Film

Film: 360

January 20, 2013

360 (2011) is one of those arty, episodic films that interlaces numerous short stories into a globe-spanning mosaic.  I like this kind of thing when it’s done well, or at least find it diverting, and that’s a pretty good nutshell description of my reaction to this one — a diverting film, although I’m not sure it added up to much.

Starting in Vienna, the story ricochets from character to character, all the way around the world:  from the early days in the career of a young prostitute (Lucia Siposová), to her ashamed first john (Jude Law), to the john’s cheating spouse (Rachel Weisz), and so on.  The individual tales, which generally involve characters making tough decisions about their relationships, follow the players  from eastern Europe to England to the United States and beyond, ultimately bringing things full circle back to Vienna, where the most drastic life decisions impact the prostitute’s young sister (Gabriela Marcinkova) when she connects with a downtrodden Russian bodyguard (Vladimir Vdovichenkov).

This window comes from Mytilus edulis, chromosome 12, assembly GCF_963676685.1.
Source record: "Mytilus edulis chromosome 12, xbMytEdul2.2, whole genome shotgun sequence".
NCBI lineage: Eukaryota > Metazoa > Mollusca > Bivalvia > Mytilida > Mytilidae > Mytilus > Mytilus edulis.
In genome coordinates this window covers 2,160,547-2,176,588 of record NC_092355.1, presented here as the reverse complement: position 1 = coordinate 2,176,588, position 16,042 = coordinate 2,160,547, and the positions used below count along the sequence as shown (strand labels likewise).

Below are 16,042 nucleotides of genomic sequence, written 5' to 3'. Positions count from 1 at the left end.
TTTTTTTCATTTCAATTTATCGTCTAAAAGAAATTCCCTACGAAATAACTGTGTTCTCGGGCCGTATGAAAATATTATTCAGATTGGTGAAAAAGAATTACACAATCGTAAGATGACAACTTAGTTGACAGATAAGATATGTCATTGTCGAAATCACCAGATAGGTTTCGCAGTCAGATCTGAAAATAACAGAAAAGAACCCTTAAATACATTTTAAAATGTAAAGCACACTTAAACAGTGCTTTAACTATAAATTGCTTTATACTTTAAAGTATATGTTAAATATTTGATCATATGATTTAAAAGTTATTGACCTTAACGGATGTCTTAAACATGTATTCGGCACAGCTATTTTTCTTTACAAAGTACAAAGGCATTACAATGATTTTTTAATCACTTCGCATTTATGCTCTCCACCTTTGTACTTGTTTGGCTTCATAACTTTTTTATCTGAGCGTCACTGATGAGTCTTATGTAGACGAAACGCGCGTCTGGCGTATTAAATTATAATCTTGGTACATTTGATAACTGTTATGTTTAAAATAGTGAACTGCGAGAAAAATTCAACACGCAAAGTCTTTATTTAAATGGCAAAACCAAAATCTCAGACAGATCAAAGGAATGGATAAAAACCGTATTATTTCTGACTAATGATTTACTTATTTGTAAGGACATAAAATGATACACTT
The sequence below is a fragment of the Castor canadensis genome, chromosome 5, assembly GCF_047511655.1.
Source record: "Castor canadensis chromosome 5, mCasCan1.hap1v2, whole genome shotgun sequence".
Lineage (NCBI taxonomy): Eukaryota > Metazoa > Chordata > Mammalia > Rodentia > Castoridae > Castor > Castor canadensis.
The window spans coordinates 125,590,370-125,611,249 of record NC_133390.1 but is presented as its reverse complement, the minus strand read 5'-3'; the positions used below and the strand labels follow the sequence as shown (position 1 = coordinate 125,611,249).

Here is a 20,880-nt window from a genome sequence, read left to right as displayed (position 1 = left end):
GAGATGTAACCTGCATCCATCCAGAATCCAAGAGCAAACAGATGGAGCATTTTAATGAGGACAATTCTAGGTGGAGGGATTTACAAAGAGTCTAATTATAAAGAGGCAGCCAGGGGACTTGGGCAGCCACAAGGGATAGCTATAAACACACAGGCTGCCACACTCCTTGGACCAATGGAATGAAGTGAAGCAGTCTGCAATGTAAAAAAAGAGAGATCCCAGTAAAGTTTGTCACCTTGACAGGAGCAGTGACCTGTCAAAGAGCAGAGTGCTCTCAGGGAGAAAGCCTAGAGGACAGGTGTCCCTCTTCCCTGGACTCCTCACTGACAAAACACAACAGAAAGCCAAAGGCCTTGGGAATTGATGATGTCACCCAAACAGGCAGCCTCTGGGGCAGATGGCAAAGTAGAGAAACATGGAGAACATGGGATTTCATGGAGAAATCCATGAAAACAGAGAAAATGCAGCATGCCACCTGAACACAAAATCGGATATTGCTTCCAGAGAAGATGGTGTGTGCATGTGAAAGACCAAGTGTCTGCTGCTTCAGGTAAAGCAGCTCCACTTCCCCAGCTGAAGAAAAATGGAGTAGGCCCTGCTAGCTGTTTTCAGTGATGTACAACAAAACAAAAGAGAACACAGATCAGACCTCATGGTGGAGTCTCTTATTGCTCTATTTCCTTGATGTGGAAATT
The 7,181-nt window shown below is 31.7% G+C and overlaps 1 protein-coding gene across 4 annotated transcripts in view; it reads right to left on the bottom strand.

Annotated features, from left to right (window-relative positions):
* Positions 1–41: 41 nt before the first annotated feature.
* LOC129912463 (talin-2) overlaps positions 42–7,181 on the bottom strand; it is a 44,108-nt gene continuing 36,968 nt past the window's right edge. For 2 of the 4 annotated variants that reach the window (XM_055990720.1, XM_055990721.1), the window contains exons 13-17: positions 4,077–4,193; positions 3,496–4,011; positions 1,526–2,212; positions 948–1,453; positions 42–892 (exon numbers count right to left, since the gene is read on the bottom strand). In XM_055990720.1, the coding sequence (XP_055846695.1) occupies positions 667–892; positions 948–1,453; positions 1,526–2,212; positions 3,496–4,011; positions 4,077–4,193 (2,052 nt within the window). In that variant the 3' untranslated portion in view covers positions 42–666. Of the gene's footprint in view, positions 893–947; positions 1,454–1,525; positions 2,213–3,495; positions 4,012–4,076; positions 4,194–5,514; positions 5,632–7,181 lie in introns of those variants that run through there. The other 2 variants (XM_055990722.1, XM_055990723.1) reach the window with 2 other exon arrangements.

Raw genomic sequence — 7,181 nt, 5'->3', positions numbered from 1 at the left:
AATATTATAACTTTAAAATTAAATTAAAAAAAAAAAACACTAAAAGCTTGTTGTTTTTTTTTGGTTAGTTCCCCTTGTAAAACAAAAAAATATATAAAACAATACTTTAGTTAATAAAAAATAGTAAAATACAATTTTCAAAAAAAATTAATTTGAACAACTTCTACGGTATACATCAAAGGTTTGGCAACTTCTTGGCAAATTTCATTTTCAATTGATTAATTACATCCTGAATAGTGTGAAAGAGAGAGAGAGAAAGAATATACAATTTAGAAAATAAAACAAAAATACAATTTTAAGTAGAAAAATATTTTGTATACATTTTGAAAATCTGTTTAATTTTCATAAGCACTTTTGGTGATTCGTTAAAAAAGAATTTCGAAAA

It’s an ambitious filmic project, but a bit difficult to see as more than a formal exercise — and unfortunately, for all its around-the-world aspirations, it doesn’t cover all that much territory.  I’m also not sure there’s much of a cumulative thematic effect.  But there are some good moments, including a particularly touching performance from Anthony Hopkins.  Not a perfect example of this kind of international mosaic film, but not bad.

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